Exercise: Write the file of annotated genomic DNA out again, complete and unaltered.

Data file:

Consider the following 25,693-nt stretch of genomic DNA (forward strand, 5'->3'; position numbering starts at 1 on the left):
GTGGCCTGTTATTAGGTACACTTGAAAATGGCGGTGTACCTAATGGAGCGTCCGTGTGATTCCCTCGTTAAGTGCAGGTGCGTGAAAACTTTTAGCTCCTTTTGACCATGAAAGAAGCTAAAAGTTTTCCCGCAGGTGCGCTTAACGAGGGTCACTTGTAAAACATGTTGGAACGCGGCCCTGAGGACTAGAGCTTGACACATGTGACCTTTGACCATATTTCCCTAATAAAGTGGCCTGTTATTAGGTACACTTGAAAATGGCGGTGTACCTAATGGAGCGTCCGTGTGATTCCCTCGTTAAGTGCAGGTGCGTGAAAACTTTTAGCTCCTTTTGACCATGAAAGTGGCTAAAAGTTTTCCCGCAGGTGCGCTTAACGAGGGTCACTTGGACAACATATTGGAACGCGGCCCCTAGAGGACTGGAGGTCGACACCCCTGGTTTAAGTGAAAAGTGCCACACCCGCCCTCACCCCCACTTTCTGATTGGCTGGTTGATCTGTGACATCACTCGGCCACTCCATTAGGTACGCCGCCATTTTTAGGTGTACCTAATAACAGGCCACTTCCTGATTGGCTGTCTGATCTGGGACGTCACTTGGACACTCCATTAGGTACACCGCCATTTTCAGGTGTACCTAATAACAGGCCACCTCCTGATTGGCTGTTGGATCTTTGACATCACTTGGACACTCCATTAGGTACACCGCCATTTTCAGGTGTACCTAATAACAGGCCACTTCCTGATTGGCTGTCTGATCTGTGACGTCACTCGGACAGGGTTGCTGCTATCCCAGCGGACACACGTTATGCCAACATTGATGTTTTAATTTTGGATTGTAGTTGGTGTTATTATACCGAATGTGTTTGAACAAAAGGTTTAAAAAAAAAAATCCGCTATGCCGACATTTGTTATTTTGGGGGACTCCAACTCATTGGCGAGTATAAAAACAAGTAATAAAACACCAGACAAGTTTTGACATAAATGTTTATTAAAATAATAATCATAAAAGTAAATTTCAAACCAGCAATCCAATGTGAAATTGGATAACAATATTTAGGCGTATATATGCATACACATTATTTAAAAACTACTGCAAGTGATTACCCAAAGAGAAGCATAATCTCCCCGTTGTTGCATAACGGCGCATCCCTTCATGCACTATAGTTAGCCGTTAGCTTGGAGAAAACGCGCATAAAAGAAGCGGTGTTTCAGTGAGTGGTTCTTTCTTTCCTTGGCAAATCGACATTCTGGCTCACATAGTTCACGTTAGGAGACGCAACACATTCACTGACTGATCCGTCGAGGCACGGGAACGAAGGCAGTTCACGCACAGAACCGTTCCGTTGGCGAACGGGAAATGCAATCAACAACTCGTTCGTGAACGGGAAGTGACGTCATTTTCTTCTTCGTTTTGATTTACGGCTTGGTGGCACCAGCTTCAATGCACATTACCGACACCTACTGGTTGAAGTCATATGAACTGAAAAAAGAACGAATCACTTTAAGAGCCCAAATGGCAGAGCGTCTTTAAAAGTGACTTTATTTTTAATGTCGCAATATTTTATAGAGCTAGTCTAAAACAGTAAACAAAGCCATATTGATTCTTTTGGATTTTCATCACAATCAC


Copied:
Consider the following 25,693-nt stretch of genomic DNA (forward strand, 5'->3'; position numbering starts at 1 on the left):
GTGGCCTGTTATTAGGTACACTTGAAAATGGCGGTGTACCTAATGGAGCGTCCGTGTGATTCCCTCGTTAAGTGCAGGTGCGTGAAAACTTTTAGCTCCTTTTGACCATGAAAGAAGCTAAAAGTTTTCCCGCAGGTGCGCTTAACGAGGGTCACTTGTAAAACATGTTGGAACGCGGCCCTGAGGACTAGAGCTTGACACATGTGACCTTTGACCATATTTCCCTAATAAAGTGGCCTGTTATTAGGTACACTTGAAAATGGCGGTGTACCTAATGGAGCGTCCGTGTGATTCCCTCGTTAAGTGCAGGTGCGTGAAAACTTTTAGCTCCTTTTGACCATGAAAGTGGCTAAAAGTTTTCCCGCAGGTGCGCTTAACGAGGGTCACTTGGACAACATATTGGAACGCGGCCCCTAGAGGACTGGAGGTCGACACCCCTGGTTTAAGTGAAAAGTGCCACACCCGCCCTCACCCCCACTTTCTGATTGGCTGGTTGATCTGTGACATCACTCGGCCACTCCATTAGGTACGCCGCCATTTTTAGGTGTACCTAATAACAGGCCACTTCCTGATTGGCTGTCTGATCTGGGACGTCACTTGGACACTCCATTAGGTACACCGCCATTTTCAGGTGTACCTAATAACAGGCCACCTCCTGATTGGCTGTTGGATCTTTGACATCACTTGGACACTCCATTAGGTACACCGCCATTTTCAGGTGTACCTAATAACAGGCCACTTCCTGATTGGCTGTCTGATCTGTGACGTCACTCGGACAGGGTTGCTGCTATCCCAGCGGACACACGTTATGCCAACATTGATGTTTTAATTTTGGATTGTAGTTGGTGTTATTATACCGAATGTGTTTGAACAAAAGGTTTAAAAAAAAAAATCCGCTATGCCGACATTTGTTATTTTGGGGGACTCCAACTCATTGGCGAGTATAAAAACAAGTAATAAAACACCAGACAAGTTTTGACATAAATGTTTATTAAAATAATAATCATAAAAGTAAATTTCAAACCAGCAATCCAATGTGAAATTGGATAACAATATTTAGGCGTATATATGCATACACATTATTTAAAAACTACTGCAAGTGATTACCCAAAGAGAAGCATAATCTCCCCGTTGTTGCATAACGGCGCATCCCTTCATGCACTATAGTTAGCCGTTAGCTTGGAGAAAACGCGCATAAAAGAAGCGGTGTTTCAGTGAGTGGTTCTTTCTTTCCTTGGCAAATCGACATTCTGGCTCACATAGTTCACGTTAGGAGACGCAACACATTCACTGACTGATCCGTCGAGGCACGGGAACGAAGGCAGTTCACGCACAGAACCGTTCCGTTGGCGAACGGGAAATGCAATCAACAACTCGTTCGTGAACGGGAAGTGACGTCATTTTCTTCTTCGTTTTGATTTACGGCTTGGTGGCACCAGCTTCAATGCACATTACCGACACCTACTGGTTGAAGTCATATGAACTGAAAAAAGAACGAATCACTTTAAGAGCCCAAATGGCAGAGCGTCTTTAAAAGTGACTTTATTTTTAATGTCGCAATATTTTATAGAGCTAGTCTAAAACAGTAAACAAAGCCATATTGATTCTTTTGGATTTTCATCACAATCAC